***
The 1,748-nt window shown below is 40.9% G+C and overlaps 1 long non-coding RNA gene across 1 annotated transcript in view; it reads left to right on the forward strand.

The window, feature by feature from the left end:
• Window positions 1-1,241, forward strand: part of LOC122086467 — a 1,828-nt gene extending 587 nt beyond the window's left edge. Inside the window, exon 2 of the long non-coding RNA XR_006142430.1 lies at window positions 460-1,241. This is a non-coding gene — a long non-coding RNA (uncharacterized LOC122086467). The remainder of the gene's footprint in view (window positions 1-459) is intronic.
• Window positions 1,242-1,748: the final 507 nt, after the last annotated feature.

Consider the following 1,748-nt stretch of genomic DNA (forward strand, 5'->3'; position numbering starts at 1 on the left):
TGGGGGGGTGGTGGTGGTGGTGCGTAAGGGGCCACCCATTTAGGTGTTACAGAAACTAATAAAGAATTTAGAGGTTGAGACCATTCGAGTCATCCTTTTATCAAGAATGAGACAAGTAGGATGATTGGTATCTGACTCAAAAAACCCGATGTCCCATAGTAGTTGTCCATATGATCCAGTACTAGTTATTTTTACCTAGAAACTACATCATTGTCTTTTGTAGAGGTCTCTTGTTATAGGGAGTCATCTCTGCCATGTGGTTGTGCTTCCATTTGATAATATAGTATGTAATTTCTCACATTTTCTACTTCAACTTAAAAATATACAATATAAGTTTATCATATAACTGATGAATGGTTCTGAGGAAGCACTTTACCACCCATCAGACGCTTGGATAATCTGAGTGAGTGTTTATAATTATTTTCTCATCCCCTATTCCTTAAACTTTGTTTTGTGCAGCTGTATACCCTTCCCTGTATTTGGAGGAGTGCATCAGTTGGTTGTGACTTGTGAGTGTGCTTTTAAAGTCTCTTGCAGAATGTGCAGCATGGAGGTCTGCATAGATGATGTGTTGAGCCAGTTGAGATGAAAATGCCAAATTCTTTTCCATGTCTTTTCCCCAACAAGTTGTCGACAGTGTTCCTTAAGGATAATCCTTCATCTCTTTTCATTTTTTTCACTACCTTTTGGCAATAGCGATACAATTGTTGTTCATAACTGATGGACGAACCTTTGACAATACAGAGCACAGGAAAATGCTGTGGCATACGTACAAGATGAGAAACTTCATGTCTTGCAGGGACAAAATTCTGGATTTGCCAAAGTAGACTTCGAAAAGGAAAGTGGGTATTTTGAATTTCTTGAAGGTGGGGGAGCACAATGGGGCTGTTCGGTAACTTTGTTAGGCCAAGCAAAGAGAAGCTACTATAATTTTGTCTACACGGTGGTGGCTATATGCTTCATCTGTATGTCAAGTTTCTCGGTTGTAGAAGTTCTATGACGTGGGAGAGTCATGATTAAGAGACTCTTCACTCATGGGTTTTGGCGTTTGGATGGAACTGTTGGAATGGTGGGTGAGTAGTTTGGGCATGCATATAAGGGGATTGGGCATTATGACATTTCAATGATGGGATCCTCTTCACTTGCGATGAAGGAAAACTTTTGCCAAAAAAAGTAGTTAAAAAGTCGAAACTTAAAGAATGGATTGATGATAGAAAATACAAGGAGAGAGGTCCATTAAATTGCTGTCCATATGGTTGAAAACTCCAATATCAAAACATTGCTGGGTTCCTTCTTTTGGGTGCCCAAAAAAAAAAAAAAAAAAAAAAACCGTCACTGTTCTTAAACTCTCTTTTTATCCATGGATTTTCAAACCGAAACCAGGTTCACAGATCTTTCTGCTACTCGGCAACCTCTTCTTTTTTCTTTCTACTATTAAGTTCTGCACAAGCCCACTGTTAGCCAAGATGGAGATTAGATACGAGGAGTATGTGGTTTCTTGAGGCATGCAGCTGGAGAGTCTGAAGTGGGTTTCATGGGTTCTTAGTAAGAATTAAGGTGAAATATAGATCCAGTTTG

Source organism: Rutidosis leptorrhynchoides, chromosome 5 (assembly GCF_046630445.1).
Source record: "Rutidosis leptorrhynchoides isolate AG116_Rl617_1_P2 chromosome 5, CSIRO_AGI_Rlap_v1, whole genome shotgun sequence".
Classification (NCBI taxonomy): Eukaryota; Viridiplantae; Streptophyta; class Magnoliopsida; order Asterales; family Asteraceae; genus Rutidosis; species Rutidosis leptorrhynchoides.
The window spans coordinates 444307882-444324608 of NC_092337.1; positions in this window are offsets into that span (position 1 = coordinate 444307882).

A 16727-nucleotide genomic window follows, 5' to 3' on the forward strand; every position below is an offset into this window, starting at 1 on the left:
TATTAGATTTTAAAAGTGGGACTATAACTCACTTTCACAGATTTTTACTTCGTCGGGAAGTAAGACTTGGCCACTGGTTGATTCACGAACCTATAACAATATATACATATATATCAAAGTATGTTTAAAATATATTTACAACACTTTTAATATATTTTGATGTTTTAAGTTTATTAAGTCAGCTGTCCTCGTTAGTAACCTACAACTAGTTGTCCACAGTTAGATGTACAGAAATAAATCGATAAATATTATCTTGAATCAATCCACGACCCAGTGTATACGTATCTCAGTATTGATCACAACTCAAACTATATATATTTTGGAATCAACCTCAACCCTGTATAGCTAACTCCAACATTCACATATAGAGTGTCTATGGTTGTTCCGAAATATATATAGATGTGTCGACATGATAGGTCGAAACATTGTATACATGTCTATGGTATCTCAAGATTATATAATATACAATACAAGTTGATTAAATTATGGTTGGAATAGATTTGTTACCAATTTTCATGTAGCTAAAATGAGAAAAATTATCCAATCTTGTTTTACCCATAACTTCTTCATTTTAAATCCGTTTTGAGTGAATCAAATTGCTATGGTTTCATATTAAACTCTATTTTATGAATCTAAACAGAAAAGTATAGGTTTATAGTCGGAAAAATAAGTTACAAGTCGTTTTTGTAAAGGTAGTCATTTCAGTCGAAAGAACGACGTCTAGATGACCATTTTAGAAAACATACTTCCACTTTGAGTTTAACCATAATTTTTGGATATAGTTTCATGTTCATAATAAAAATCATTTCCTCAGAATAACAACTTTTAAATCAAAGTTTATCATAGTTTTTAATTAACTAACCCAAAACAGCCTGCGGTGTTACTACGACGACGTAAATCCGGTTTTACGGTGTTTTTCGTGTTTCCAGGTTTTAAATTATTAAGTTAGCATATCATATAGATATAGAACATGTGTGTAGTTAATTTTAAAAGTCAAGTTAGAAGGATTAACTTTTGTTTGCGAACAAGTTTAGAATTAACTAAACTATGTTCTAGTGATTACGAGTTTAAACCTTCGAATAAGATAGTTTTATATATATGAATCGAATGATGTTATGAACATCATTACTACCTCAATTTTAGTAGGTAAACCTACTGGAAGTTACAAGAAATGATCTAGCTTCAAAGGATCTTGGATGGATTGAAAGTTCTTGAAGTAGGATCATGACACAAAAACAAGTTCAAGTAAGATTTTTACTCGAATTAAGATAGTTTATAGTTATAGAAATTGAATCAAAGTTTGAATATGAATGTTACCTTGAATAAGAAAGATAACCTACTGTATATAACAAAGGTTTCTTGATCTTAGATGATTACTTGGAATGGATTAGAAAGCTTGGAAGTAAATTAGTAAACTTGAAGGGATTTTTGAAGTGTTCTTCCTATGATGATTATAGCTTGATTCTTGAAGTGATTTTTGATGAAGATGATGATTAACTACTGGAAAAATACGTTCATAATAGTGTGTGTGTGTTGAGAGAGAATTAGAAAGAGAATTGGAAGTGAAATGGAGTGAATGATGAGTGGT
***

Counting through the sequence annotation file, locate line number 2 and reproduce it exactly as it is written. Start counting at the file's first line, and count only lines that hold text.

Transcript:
The window, feature by feature from the left end: